Canada has a large domestic and foreign tourism industry. The second-largest country in the world, Canada’s incredible geographical variety is a significant tourist attractor.
Much of the country’s tourism is centered in the following (busiest) regions: Toronto, Montreal, Vancouver/Whistler, Niagara Falls, Vancouver Island, Calgary/Canadian Rockies, British Columbia’s Okanagan Valley, and the national capital region Ottawa. The large cities are known for their culture, diversity, as well as the many national parks and historic sites.
Lake Louise, Banff, Alberta
Situated at the foot of alpine peaks in Banff National Park, Lake Louise is easily one of the most beautiful attractions in Canada. It’s well worth dodging throngs of tourists to experience the crystal-blue waters and stunning vistas. There’s plenty to do at the lake, including booking a serene gondola ride in the summer and ice skating in the winter months. The nearby resort village of Lake Louise is the highest community in Canada at 1,540 meters (5,052 feet).
Location: Banff National park, Alberta
Type: Glacial lake
Activities: Hiking, Horseback riding, Rockclimbing
Hotel de Glace, Quebec City
Can you truly call yourself a Canadian if you haven’t slept in a bed made of ice? If your answer is a resounding no, it’s time to book a room in Quebec City‘s famed Hotel de Glace. Constructed every year from more than 15,000 tonnes of snow, the hotel features 36 rooms, a bar and an outdoor spa with saunas. The temperature in the hotel is between -3°C and -5°C, so guests bundle up in arctic sleeping bags through the night. While prices for overnight stays are steep, the hotel offers tours for visitors just passing through.
Location: 1860 Boulevard Valcartier, Saint-Gabriel-de-Valcartier, QC G0A 4S0, Canada
Activities: Made from ice and snow, you can enjoy the infrastructure.
Nahanni National Park Reserve, North West Territories
It is the first place in the world to be given UNESCO World Heritage status in 1978. It’s no wonder—this reserve in the southwest part of the North West Territories features 30,000 square kilometers of the pristine northern wilderness. The park protects the Mackenzie Mountains Natural Region and is home to the Nahanni River, which winds through mountain valleys and canyons. (Here are more must-visit parks across Canada.) The river’s breathtaking features include sulfur hot springs and Virginia Falls, a vertical drop twice as steep as Niagara Falls, and easily one of the most beautiful waterfalls in Canada. The park is also home to a large variety of wildlife, including wolves, woodland caribou, mountain goats, and black bears.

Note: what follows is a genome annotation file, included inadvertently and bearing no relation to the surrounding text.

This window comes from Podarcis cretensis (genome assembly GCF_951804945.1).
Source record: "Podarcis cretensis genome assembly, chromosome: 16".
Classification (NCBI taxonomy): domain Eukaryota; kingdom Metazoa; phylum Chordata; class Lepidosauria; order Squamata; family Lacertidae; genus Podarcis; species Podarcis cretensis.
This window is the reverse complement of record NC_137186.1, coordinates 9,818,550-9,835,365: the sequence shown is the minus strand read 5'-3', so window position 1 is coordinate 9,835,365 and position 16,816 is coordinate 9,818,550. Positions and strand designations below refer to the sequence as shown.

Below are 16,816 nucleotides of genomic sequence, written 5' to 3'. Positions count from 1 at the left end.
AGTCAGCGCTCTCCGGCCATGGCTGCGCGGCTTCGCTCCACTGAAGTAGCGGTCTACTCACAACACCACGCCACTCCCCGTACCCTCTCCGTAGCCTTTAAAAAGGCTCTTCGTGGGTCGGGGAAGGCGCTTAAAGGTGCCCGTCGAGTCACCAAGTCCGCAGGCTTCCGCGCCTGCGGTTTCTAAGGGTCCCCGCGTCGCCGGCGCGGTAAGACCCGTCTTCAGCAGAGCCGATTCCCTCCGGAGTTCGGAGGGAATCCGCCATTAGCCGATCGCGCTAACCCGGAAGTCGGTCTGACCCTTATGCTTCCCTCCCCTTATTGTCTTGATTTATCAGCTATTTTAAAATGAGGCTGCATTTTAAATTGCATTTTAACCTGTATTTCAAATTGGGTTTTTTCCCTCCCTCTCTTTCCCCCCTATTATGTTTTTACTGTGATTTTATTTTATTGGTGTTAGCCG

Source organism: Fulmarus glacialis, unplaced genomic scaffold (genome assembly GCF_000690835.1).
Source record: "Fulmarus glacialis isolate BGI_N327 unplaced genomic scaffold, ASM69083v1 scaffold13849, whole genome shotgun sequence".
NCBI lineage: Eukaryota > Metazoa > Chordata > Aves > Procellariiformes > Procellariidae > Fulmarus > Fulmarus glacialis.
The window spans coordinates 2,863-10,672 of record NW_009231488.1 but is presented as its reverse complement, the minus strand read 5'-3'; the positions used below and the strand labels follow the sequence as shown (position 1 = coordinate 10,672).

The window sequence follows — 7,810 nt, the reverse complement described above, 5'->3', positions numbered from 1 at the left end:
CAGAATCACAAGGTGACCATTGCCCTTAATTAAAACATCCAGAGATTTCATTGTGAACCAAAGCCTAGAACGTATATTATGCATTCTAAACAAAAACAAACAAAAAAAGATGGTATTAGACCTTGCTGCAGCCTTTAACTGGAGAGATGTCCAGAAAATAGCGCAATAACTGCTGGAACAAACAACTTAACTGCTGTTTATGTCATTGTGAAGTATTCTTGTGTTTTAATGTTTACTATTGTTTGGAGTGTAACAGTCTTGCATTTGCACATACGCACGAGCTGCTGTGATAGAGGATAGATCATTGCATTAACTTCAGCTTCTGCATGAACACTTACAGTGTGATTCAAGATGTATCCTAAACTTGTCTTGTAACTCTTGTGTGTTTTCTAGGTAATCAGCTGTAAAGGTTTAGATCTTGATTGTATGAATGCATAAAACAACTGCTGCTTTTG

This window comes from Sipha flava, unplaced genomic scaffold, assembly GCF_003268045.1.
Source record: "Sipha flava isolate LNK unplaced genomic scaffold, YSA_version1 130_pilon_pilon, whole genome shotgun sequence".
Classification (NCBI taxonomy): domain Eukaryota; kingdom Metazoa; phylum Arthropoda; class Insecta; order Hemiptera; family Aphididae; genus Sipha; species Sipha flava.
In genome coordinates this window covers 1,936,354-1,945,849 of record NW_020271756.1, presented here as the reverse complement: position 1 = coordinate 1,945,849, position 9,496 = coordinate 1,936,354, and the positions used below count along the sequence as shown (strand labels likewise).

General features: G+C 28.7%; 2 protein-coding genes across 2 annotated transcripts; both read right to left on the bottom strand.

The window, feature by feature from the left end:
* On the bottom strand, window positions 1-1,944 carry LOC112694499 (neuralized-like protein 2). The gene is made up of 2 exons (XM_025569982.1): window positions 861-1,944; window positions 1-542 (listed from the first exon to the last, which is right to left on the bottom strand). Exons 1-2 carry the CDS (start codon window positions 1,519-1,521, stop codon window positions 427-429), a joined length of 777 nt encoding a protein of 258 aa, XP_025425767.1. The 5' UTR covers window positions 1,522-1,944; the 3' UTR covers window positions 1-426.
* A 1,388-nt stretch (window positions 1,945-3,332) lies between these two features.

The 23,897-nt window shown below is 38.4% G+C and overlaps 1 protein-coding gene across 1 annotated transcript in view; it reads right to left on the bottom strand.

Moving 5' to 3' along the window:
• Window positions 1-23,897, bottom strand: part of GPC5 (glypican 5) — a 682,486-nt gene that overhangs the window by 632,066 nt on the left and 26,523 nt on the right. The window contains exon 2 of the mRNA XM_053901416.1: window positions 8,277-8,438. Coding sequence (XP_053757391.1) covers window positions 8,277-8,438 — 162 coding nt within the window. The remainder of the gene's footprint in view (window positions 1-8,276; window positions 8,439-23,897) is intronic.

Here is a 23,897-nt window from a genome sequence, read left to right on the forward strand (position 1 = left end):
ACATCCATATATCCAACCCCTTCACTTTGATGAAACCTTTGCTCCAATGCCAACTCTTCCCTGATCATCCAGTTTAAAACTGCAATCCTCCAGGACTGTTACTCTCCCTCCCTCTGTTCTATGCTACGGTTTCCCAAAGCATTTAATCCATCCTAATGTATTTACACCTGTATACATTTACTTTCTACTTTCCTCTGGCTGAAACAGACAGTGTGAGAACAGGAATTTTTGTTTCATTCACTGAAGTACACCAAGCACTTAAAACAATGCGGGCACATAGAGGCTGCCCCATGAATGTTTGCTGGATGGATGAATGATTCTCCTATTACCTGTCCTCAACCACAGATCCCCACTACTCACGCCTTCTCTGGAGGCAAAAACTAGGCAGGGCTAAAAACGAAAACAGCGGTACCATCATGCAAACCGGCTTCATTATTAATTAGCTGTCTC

Location: Fort Smith, Unorganized, NT, Canada
Activities: hiking, rock climbing, river rafting
Royal Ontario Museum, Toronto
The ROM is Canada’s largest museum and houses more than six million objects, including a 90-foot-long baurosaurus, a 900-carat cerussite gem and a rare bust of Cleopatra VII. But the building itself is just as fascinating as what’s inside it. In 2007, the ROM opened the Lee-Chin Crystal designed by renowned architect Daniel Libeskind. The unusual, crystal-like design is said to have been inspired by the museum’s rock and gem collection. It stands adjacent to the ROM’s original building—first opened in 1914—and its impressive exterior is made of 75 percent glass and 25 percent brushed aluminum.
Location: 100 Queens Park, Toronto, ON M5S 2C6, Canada
Activities: increase your knowledge
SGang Gwaay, British Columbia
Located on the small island of SGang Gwaay off the west coast of the Queen Charlotte Island archipelago (Gwaii Hanaas), the village of Nan Sdins was once a thriving community of the indigenous Haida people. But by the 1880s, the disease had completely destroyed the population. Today, the site is home to the remains of 10 original 19th-century Haida houses and 32 carved mortuary totem poles. Declared a UNESCO World Heritage Site in 1981, the village is a testament to the art, culture, and history of the Haida First Nation.
Location: Haida Gwaii, North Coast of British Columbia, Canada
Activities: you can enjoy the work on art
Source: Reader’s digest